Developing a Queer-friendly Health Practice: Supporting Sexual Minority Clients

by Heron Saline, CHT CMT ©2007

These days with more and more freedom for people of sexual minority status to live safely "out of the closet," it is more likely that they will bring those aspects of themselves to a session with a health professional. Iím referring to those who self-identify, for instance, as lesbian, gay, transgendered, bisexual, intersexed, queer, or even "questioning"! For two reasons I imagine that sexual minority clients might find their way to you at some point: (1) many have had a disproportionately challenging life responding to biases against them, and really need skilled support, and (2) they are likely more willing than most people to try new things to improve their life (as the challenges of heterosexism and xenophobia have strengthened them in character and creativity through their years).

One way in which people of sexual minorities are often more vulnerable than other minorities is that they very likely grew up in a family which did and does NOT share their minority status, unlike people of religious or racial minorities, for instance. They may have grown up for decades experiencing themselves as an outsider, right in their very own home. Itís important for practitioners to understand some basics in order to really meet the client as an individual and set aside any judgments, projections of shame, or other dynamics which marginalize the client or block healing.

Here are five things you can do to work effectively with a sexual minority client:

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  1. When a client comes to you and discloses a self-identification as a sexual minority, it is tremendously important to honor their individual experience. Even if you are comfortable and familiar with other queer-identified individuals or subcultures, you will be better equipped to help them by being clear on exactly who they are and what they want for their life. Just like anyone, they are individuals first!
  2. While some stereotypes may have a basis in reality, you need to check out your guesses with the person to verify information that pertains to what you will be working on together. This can apply to just about anything, such as what they want socially and romantically (monogamy, polyamory, …?), health status issues (HIV negative or positive?), spirituality or religious beliefs (Christian, Pagan, Atheist, something else…?), political values, sexual behaviors, level of education, financial status, on and onÖ
  3. If you think you know something about them or are not sure, then ask! And ask open questions which allow the person to take the lead in cuing you in to their reality. While yes/no questions confirm or deny your prior understanding and guesses, you may be "asking the wrong question" so to speak! So instead of asking a transperson "Are you "male to female" (MTF) ?", you might want to instead ask "Would you tell me about your gender?": (some transfolk are multi-gendered rather than directional on a binary male/female-only system). Or instead of "Have you had any surgery?" you could ask "What is your plan for body modification, if any?" Until the person tells you about her or himself, you donít know and canít safely assume anything. Very likely being asked in a respectful, open way will lay the foundation of trust and confidence for an effective working relationship with you. Itís ok to not know everything; itís not ok to act as though you do!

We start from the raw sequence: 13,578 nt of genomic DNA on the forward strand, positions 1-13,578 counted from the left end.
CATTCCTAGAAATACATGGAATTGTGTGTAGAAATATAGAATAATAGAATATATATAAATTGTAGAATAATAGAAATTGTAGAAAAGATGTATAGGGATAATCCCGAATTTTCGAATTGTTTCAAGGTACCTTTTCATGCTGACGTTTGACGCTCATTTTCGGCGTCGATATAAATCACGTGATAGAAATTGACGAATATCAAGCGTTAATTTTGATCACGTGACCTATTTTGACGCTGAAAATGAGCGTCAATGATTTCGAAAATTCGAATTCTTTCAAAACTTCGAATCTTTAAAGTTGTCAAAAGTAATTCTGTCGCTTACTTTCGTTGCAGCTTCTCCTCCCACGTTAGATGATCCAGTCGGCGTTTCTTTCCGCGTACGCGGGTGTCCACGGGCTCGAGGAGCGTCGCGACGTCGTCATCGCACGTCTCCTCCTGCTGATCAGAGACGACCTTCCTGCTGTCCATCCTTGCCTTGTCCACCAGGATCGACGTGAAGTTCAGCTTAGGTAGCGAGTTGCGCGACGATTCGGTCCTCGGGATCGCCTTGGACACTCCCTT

4. One aspect of really meeting this person in a manner conducive to healing work is to reflect back the language they use about their life. Sometimes shades of meaning and nuance about how they see themselves and choose to be known in the world show up in word choices. Note in your intake summary the words and phrases they use, and use them yourself in the conversation. This can include the pronoun that they prefer used to refer to them (he/him, she/her — even ze/hir, which are gender neutral variations coming into common usage currently), using (or NOT using) the labels such as "queer" or "gay", etc., which to some people are offensive and to others liberating! Again, if you donít know, ask the personís preferences, ask what those choices mean to them, and honor their choice. With that respect youíll see them open up to you and more fully engage in the work!
  5. If you are unable to work with the client as they are — really showing up to meet them in the work free of judgments and your own blocks — then you can recuse yourself from working with them as an act that is respectful of you both. Almost any one of us, having grown up with the broad homophobia of society, may have internalized value judgments around sexuality in general, and gender expression and sexual behavior in particular. If you notice blocks coming up in you, they will likely be either known consciously, or energetically felt, by your client as well. For instance, if you "just donít believe" that a person can change genders when working with a transgendered client, or that "homosexuality is wrong" with someone who is in a same-sex relationship, those beliefs are yours and donít belong in their session.

If you are able to work with hir for health and wholeness, for self-actualization and authenticity in the world, then you and your client have a win-win situation on your hands, and you will be able to truly and effectively support a unique person using your gifts and training!

Best wishes in contributing to the healthy biodiversity of true life in the world and in your clients!

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